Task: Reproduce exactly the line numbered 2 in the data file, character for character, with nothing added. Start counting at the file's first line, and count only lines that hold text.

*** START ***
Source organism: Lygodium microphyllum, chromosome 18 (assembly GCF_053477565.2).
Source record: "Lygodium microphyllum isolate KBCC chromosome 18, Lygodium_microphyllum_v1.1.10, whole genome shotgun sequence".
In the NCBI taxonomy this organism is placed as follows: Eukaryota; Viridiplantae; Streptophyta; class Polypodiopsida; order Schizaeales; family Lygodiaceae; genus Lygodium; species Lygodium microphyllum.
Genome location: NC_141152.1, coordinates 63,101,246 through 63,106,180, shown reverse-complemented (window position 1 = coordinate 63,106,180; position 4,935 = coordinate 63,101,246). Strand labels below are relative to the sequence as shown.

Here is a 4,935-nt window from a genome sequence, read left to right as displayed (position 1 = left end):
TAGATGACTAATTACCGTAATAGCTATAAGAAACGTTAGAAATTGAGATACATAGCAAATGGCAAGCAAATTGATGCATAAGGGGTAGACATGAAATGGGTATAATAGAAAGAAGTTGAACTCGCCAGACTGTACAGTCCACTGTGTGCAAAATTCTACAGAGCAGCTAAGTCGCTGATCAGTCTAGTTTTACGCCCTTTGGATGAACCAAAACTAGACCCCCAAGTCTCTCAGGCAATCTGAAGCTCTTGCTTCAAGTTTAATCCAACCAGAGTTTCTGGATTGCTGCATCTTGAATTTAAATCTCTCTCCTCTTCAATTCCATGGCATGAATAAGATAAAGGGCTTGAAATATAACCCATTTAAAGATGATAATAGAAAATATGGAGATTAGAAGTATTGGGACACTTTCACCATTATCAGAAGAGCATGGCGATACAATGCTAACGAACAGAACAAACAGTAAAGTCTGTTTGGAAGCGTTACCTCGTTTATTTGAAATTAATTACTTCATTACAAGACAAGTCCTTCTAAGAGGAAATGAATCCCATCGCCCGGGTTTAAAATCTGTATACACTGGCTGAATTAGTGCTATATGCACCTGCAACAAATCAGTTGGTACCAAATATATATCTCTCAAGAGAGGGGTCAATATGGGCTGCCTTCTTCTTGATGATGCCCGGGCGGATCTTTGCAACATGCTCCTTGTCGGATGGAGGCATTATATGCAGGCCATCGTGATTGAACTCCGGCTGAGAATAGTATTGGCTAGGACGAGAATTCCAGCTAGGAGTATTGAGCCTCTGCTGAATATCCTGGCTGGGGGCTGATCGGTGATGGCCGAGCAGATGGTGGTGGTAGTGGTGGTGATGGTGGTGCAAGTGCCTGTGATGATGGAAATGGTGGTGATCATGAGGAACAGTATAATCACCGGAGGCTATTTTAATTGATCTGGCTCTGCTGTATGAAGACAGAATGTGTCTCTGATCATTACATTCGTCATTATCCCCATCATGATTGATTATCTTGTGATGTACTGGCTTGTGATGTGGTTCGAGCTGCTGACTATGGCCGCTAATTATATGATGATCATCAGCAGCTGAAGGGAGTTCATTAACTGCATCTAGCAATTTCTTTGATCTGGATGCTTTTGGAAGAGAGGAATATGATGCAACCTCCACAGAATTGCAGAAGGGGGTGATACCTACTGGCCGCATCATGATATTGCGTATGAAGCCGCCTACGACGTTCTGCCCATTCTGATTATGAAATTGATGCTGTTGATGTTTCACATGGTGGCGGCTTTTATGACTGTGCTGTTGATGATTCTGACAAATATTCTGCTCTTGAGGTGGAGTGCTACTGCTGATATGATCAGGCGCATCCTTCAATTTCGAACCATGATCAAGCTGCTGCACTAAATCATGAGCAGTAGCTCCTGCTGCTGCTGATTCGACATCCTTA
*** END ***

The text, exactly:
Source record: "Lygodium microphyllum isolate KBCC chromosome 18, Lygodium_microphyllum_v1.1.10, whole genome shotgun sequence".